native to: first bred in Italy
in season here: late June-August
Romanesco has a number of names, mostly because no one can decide exactly what it’s the “romanesque” version of. Here in the Northwest it is most often considered a kind of cauliflower, although some consider it broccoli. The French name translates as “romanesque cabbage” and it is a relative of both cabbage and Brussels sprouts as well as broccoli and cauliflower. Other names are minaret broccoli, coral broccoli, and turret cauliflower. Before reading the sign on its basket, most of us call it some version of “that weird neon-green fractal veggie” and I understand children often call it “Christmas trees.” What it all comes down to, though, is that this stuff’s got eye appeal.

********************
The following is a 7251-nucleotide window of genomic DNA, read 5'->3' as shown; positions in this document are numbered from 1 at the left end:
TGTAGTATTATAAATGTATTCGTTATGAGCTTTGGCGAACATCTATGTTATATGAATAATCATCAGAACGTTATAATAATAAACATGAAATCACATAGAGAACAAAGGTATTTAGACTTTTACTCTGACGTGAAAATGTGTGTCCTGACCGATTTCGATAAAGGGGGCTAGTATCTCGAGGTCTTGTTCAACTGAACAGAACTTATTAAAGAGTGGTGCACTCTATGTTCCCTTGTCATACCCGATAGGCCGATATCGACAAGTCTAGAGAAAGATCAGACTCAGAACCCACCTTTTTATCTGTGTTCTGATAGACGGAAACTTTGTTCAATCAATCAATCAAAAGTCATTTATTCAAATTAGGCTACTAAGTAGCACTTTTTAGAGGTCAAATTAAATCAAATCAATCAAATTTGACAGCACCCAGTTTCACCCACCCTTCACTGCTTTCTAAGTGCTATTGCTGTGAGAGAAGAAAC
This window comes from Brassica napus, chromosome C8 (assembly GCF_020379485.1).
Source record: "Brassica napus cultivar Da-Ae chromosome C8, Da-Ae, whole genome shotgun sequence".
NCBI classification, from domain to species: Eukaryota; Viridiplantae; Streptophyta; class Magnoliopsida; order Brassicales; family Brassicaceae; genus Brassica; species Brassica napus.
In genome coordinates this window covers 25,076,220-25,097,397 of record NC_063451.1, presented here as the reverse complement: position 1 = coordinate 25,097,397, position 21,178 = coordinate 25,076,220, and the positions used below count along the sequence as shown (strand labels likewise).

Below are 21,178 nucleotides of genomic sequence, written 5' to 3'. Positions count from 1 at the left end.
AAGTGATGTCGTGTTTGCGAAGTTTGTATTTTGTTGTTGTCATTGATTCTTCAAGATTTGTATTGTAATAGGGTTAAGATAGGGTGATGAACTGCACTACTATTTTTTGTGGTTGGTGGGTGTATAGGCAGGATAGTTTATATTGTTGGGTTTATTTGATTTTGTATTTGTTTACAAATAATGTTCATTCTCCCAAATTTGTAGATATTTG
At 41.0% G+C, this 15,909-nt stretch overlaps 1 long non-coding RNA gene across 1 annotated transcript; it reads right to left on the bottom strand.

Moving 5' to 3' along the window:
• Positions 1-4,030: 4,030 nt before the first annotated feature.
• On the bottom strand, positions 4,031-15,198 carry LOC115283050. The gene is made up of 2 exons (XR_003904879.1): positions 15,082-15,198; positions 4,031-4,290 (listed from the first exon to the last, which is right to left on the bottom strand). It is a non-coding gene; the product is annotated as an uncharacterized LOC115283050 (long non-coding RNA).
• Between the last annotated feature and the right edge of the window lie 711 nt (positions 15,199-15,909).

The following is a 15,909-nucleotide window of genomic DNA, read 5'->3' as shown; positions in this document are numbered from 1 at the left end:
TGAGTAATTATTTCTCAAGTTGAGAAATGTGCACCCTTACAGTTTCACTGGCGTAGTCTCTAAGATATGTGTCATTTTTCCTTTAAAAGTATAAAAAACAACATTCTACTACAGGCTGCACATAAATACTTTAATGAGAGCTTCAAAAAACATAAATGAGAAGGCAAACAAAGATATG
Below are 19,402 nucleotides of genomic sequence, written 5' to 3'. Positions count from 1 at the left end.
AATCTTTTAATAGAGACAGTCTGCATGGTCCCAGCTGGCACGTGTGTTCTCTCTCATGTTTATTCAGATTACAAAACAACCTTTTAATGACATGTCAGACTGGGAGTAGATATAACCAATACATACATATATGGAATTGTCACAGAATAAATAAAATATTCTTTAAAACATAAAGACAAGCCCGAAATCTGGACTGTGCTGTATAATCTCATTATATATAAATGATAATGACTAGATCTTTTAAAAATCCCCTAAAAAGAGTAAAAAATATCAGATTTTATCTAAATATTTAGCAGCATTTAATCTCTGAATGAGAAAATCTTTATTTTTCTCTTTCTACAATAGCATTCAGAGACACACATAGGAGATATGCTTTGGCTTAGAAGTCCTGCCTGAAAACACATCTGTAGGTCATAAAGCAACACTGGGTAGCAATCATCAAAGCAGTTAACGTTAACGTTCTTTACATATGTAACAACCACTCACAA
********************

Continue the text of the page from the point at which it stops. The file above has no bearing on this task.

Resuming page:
When it comes to nutrition, romanesco is similar to cauliflower, being rich in vitamins C and K, but it has more carotene and mineral salts while being not quite as good a source of fiber. It is considered to be one of the most easily digested vegetables and is a good source of zinc. This last little detail means it’s useful for people who are losing their sense of taste (for food, I mean; it doesn’t seem to help those developing a sudden interest in umbrella hats, platform sneakers, and granny-square vests) or are troubled with a metallic aftertaste.

You can use romanesco in just about any recipe for cauliflower, although its slightly nutty flavor will change the taste of the dish a little.

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Versión en español: this post is also available in Spanish
Esperanta traduko: this post is also available in Esperanto, because Dana is a language geek.